Jesus arrived in Nain just as a funeral procession was leaving the city gates. Funerals were a big deal. The family would pay professional mourners to lead the procession from the home of the deceased to the burial place, playing music and wailing. They would be followed by the family, the bier carrying the deceased, and then friends and neighbors. A funeral was held as soon after death as possible to avoid the stench of decay. So often a funeral was the same day as death, or the day after—not a lot of time to send out invitations. If a funeral procession passed by, you joined in. It didn’t matter if you were at work, or even studying the Scriptures (something that was generally not interrupted), you joined in and paid your respects.
So Jesus got there just as the funeral procession was exiting the city gate. All funerals are sad, but this one was especially heart-wrenching. The dead man was the only son of his mother—an only child—and she was a widow. So this poor woman had been left alone in the world. Even now, this would be a sad situation. But then it was even worse. In this patriarchal society, there was no man to care for her—no husband, no son. There was no social security, no food stamps, no social safety nets. A woman like this was left without income, and with very few opportunities to earn one. Often they were reduced to begging or relying on the charity of extended family and neighbors. On top of that, there was no one to carry on the family name—a big deal in Israel. This poor woman was in a world of hurt.
Verse 13: When the Lord saw her, his heart went out to her and he said, “Don’t cry.”
Jesus’ heart went out to her. Literally, he felt compassion for her. Luke uses the strongest Greek word to express compassion: splanchnizomai, which meant to feel pity or compassion. The splanchna are your innards, your guts. You feel this deep in your gut. This is compassion that makes your gut hurt, that breaks your heart. That’s what Jesus felt. And that’s what moved him to raise this young man to life. No one asked Jesus to do anything. In the previous story, the centurion asked Jesus to heal his servant. But in this story, no one asks—the initiative belongs entirely to Jesus, who moves toward the dead man because of compassion.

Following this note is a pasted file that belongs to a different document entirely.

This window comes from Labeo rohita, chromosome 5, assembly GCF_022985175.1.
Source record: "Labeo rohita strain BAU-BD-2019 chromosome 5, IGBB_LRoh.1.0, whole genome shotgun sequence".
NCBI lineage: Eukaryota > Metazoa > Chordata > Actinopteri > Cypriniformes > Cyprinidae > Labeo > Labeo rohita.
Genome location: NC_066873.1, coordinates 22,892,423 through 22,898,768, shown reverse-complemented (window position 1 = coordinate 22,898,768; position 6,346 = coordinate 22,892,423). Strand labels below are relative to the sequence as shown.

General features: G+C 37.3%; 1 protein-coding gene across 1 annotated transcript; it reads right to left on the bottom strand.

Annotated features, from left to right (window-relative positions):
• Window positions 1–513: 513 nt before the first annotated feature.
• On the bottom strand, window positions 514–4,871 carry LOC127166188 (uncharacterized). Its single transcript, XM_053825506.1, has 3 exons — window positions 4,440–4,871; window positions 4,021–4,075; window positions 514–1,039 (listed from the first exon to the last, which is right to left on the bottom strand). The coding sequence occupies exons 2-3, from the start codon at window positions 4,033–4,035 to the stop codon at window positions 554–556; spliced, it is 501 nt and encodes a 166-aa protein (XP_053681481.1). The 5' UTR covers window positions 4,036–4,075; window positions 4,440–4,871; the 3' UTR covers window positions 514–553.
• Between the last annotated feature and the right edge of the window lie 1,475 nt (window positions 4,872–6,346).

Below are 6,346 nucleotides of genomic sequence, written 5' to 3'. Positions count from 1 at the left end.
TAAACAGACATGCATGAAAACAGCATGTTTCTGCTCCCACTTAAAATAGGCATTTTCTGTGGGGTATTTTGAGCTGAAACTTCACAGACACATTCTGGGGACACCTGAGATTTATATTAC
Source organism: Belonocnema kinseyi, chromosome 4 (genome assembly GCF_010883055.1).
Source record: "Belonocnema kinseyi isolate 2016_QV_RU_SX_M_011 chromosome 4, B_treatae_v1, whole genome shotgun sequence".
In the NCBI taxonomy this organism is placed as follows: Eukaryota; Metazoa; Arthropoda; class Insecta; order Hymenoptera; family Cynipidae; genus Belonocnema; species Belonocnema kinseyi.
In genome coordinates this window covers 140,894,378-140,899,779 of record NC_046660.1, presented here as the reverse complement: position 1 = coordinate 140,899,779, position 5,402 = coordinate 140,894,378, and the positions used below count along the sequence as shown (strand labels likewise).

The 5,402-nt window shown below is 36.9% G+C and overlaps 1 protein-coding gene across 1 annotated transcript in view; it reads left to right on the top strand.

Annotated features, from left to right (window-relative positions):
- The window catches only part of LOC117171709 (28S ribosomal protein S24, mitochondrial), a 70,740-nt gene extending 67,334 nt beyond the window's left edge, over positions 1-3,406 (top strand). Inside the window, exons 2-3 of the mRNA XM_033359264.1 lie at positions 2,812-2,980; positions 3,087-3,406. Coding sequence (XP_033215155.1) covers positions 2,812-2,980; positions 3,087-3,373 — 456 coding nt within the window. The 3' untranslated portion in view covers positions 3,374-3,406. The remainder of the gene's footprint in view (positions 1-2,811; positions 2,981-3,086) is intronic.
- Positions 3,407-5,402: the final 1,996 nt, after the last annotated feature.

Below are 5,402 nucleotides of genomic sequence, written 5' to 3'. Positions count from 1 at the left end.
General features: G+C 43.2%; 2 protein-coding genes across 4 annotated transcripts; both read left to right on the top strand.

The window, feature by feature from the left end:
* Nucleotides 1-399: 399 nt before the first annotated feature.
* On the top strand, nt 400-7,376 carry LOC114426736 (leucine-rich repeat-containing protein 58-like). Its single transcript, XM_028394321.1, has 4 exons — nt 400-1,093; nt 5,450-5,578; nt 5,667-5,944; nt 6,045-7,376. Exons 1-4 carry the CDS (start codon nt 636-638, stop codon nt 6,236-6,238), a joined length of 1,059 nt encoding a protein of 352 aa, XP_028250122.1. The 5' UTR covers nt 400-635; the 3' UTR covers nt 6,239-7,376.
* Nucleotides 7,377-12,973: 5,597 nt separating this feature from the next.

This compassion makes your gut hurt, breaks your hear—but it doesn’t stop there—it moves you to action. Jesus didn’t just feel bad for the woman; he did something to help her. This compassion moves you action. Have you ever felt that kind of compassion, where you just had to do something?
ILL: Author and Pastor Erwin McManus was speaking at a youth convention in Florida and brought his family along for a working vacation.
One morning Erwin and his 10-year-old son Aaron walked down to the beach. Although several hundred students were there, most seemed unaware of the physically disabled man who was awkwardly making his way out of the ocean water. The man was a double amputee with specialized crutches. As he attempted to navigate his way back up to the hotel, he fell. He pulled himself up again only to fall a second time. Erwin, pretending not to notice, directed Aaron in the opposite direction. He was fairly certain that his son, like most of the people on the beach, had not noticed the man. But Aaron surprised him by saying, “I have to go help that man.”
McManus writes, “His words pierced through me, and I stood there paralyzed in my hypocrisy…it was clear that this was Aaron’s moment. I had missed mine. His compassion moved him to heroism.”
Aaron went down to help the man but was unable to lift him. Several people from the crowd came and worked as a team to get the man up to the hotel deck. Aaron walked back up to his father with tears in his eyes and said, “I couldn’t help him. I wasn’t strong enough.”
McManus writes, “He couldn’t see that no one would have helped the man if he hadn’t taken initiative.”